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Iran-Linked Hackers Use Python-Based Backdoor in Recent Attacks

The Iran-linked Chafer threat group has used a new Python-based backdoor in November 2018 attacks targeting a Turkish government entity, Palo Alto Networks reveals. 

The Iran-linked Chafer threat group has used a new Python-based backdoor in November 2018 attacks targeting a Turkish government entity, Palo Alto Networks reveals. 

Active since at least 2014 and mainly focused on surveillance operations and the tracking of individuals, the hacking group was observed expanding its target list and the arsenal of tools over the past couple of years. 

The recently observed attacks leveraged infrastructure previously associated with the group, namely the win10-update[.]com domain and delivered the new malicious payload from IP address 185.177.59[.]70, Palo Alto Networks’ security researchers reveal

Dubbed MechaFlounder, the newly observed payload appears to be the first Python-based malware used by the threat actor. Used as a secondary payload, the backdoor is supposedly used for post-exploitation activities on the compromised host. 

Delivered from the attackers’ command and control (C&C) server via an HTTP request, the payload was bundled as a portable executable using PyInstaller. The backdoor allows attackers to upload and download files and run additional commands and applications on the compromised system.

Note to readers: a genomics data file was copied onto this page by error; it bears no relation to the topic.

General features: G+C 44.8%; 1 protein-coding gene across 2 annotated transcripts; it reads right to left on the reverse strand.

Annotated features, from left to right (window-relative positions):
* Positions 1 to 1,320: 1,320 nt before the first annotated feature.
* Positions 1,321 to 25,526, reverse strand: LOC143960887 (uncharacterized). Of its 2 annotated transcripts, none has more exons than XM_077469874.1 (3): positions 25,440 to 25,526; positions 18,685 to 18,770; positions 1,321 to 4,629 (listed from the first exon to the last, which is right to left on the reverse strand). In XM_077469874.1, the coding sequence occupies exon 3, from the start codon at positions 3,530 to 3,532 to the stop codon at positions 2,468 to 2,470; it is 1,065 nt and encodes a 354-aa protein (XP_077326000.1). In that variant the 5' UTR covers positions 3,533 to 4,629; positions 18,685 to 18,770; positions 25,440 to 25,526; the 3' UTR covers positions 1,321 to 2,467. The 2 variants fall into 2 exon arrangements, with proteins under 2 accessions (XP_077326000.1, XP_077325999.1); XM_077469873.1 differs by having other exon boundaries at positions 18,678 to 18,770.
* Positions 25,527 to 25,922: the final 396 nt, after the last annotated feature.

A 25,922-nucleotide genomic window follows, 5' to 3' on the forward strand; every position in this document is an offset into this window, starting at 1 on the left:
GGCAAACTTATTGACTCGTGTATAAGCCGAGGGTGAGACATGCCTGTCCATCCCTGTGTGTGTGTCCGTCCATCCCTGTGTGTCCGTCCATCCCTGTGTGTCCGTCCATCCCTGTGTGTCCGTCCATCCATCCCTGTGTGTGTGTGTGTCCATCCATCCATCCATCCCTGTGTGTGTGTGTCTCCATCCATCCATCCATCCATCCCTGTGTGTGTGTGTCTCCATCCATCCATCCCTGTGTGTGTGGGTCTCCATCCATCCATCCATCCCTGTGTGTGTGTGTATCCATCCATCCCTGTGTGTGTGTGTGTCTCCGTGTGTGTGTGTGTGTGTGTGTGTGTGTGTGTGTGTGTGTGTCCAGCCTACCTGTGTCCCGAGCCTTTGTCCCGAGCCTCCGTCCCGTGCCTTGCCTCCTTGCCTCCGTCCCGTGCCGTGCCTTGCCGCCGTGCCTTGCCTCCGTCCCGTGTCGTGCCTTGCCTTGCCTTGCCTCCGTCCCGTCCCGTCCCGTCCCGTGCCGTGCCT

Once installed, the malware enters a loop and continuously attempts to communicate with its C&C server using HTTP. Based on received commands, the backdoor can terminate connection, download/upload files, set sleep interval between C&C beacons, change the current working directory, and attempt to run supplied data as a command on the command line.

When uploading a file from the compromised system, the Trojan uses the Browser class in the mechanize module to submit the file to an HTML form on the C&C server, the security researchers explain. It also reports back on the result of executed commands. 

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Analysis of the malware also revealed the use of a parameter previously seen in VBScript downloader payloads installed by delivery documents associated with both Oilrig and Chafer, which suggests the two groups might be sharing code. 

While the researchers couldn’t establish the specifics of code sharing between the two groups, the fact that the actors are collaborating isn’t surprising. In fact, Iranian actors were observed sharing malware code before. 

“MechaFlounder was created by Chafer using a combination of actor developed code and code snippets freely available online in development communities. The MechaFlounder Trojan contains enough functionality for the Chafer actors to carry out the necessary activities needed to accomplish their goals, specifically by supporting file upload and download, as well as command execution functionality,” Palo Alto Networks concludes. 

Related: Iran-Linked Hackers Use Array of Tools to Steal Data: FireEye

Related: Iran-Linked Chafer Group Expands Toolset, Targets List

Written By

Ionut Arghire is an international correspondent for SecurityWeek.

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